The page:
Saturday, July 4, 2015

The Tooth Fairy Is My Hero

Jules isn’t a baby anymore.

She reads a little, swims a lot, and in a couple of weeks is going into kindergarten. But most of important of all, she has loose teeth. When you’re four going on five, that’s almost as big a deal as getting married.

Last night was exciting for her—her first baby tooth departed this life, leaving her a tiny bit toothless.
But it didn’t go without a fight. She and Allie and Will came to play at our house while their mama taught a few piano lessons at home yesterday, and Katy texted us before we picked them up.
“There’s a good chance Juliet will lose her first tooth today. You gotta take a picture for me if she’s at your place!”
Jules was pre-occupied all afternoon, focused on wiggling the little escapee with her finger and not so much on playing with the dolls. She definitely had a lot on her mind. But when it was time to take the kiddos home, there were no pictures.
The tooth was still hanging on.
We picked up a pizza on the way, and sat around the table with Katy and the kids, talking and eating. Suddenly, Jules was crying—that little tooth was trying to make a run for it. Turns out, hand tossed crusts are as good at twisting loose teeth as caramel apples.
But the tooth was still there—just a little sideways now. And instead of excitement, Jules had fear in her eyes.
“I don’t want you to pull it, Mama,” she said, as tears ran down her face.
“My teeth didn’t hurt at all when they fell out,” big sister, Allie, tried to encourage her.
“It’s just like pulling a carrot out of your garden,” I told her. “It doesn’t hurt the carrot and it doesn’t hurt the ground.” Guess how well that sage advice went over. Grandmas can’t remember how it feels to lose teeth. Well, some of them can.
But Katy had the magic answer. 
“Do you want to talk to Daddy?” she asked.
Jules wiped away a tear and nodded. So they got him on the phone, switched it over to face time so he could see the renegade tooth all the way from his fire station, and Jules started smiling again.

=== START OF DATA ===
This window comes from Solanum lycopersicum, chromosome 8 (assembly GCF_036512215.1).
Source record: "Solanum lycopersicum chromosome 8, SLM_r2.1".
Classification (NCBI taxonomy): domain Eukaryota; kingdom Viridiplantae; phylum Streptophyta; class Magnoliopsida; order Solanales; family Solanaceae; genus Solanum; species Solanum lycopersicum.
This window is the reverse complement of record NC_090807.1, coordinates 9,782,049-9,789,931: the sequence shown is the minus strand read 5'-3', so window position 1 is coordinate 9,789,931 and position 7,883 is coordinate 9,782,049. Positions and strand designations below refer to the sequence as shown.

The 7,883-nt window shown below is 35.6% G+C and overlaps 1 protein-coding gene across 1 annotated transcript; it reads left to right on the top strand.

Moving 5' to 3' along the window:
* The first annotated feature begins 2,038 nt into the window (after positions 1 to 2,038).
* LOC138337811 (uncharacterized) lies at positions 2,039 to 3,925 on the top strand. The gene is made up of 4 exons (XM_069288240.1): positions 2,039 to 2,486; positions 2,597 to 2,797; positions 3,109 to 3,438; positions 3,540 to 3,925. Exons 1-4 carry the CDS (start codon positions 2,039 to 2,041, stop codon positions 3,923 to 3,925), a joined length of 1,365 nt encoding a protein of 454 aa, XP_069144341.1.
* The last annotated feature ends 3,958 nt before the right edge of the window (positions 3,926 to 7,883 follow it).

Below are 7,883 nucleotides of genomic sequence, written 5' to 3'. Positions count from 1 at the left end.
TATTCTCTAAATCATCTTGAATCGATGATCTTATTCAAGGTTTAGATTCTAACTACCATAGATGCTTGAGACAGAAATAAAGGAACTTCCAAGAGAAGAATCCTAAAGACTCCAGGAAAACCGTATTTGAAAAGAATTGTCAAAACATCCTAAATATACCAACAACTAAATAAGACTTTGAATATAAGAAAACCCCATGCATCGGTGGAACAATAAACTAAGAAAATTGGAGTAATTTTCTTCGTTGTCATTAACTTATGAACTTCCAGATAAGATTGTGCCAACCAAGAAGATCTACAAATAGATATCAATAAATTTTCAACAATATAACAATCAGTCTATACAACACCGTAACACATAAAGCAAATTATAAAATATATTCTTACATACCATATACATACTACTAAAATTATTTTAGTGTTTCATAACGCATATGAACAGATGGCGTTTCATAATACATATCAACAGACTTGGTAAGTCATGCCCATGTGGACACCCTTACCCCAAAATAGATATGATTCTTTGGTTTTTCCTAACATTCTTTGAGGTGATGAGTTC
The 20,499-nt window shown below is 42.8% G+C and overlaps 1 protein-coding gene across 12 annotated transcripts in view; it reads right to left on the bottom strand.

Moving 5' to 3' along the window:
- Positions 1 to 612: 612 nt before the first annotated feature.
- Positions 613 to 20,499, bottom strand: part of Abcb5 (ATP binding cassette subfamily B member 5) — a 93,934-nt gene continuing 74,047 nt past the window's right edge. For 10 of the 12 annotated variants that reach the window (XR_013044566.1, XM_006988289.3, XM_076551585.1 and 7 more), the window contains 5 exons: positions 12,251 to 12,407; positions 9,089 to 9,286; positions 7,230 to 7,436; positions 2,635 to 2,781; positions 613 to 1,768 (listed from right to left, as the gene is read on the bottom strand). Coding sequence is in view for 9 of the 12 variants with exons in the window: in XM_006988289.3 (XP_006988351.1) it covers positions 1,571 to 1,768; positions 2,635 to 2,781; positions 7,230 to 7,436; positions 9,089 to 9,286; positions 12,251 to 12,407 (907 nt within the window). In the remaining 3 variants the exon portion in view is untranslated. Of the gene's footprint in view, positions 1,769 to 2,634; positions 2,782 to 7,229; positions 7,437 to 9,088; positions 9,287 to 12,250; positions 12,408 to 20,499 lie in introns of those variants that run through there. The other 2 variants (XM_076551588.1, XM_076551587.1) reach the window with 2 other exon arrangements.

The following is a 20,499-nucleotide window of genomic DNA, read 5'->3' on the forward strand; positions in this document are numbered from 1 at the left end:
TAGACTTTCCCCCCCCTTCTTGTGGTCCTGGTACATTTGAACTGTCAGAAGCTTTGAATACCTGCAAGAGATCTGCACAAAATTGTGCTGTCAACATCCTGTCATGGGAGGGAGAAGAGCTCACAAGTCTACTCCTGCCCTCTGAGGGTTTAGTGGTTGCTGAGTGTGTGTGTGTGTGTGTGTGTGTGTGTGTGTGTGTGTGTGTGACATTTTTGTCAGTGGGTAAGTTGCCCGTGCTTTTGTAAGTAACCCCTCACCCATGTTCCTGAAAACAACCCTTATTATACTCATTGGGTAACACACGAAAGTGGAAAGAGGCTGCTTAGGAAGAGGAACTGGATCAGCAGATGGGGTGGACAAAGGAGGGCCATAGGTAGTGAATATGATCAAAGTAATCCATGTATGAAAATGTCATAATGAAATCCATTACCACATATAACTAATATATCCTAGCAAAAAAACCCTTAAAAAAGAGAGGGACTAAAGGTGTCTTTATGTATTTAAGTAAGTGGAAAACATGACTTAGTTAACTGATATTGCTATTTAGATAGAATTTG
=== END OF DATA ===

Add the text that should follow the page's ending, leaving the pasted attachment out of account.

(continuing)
“You don’t have to pull it out,” he told her. “Just keep wiggling it with your tongue.”
“Yeah,” she said cheerfully, “I think it’ll come out tomorrow on Dependence Day!”
Firefighter daddies save the day every time. Jules went back to eating, we went back to talking, Daddy went back to working, and a few minutes later Katy asked Juliet to open her mouth so she could check on the dangling tooth.
“Jules!” she said in surprise. “Your tooth is gone!”
We all looked at each other and then at the gap in her mouth. Sure enough, the tooth was gone. Really gone. It wasn’t in her mouth or on her plate or stuck in her pizza. We expected more tears then. Cuz how do you explain to the Tooth Fairy that you still want her money but it might be a lot harder for her to retrieve the tooth she came for?
But Jules was jubilant. And trusting. She knew the Tooth Fairy would do the right thing. She and Allie went in to the craft table in the other room and, pencils in hand, explained everything—Jules with a hand drawn sketch of the whole event, and Allie with a written explanation on behalf of her little sister.

They put the documentation under Jules’ pillow later that night, and the Tooth Fairy—who wasn’t attending her first rodeo—made good with the money.
I think of all of childhood’s heroes, the Tooth Fairy is my favorite—even more than Santa Claus.

She doesn’t care if you’ve been good or bad, she doesn’t watch you while you sleep, and she doesn’t make you wait all year before she brings good things to you. Most important of all, though—if you accidently swallow the evidence, she still keeps her end of the bargain.
And whether you’re four going on five, or forty-nine going on fifty, we all need that kind of grace in our lives.
Thanks, Tooth Fairy. You rocked it again.

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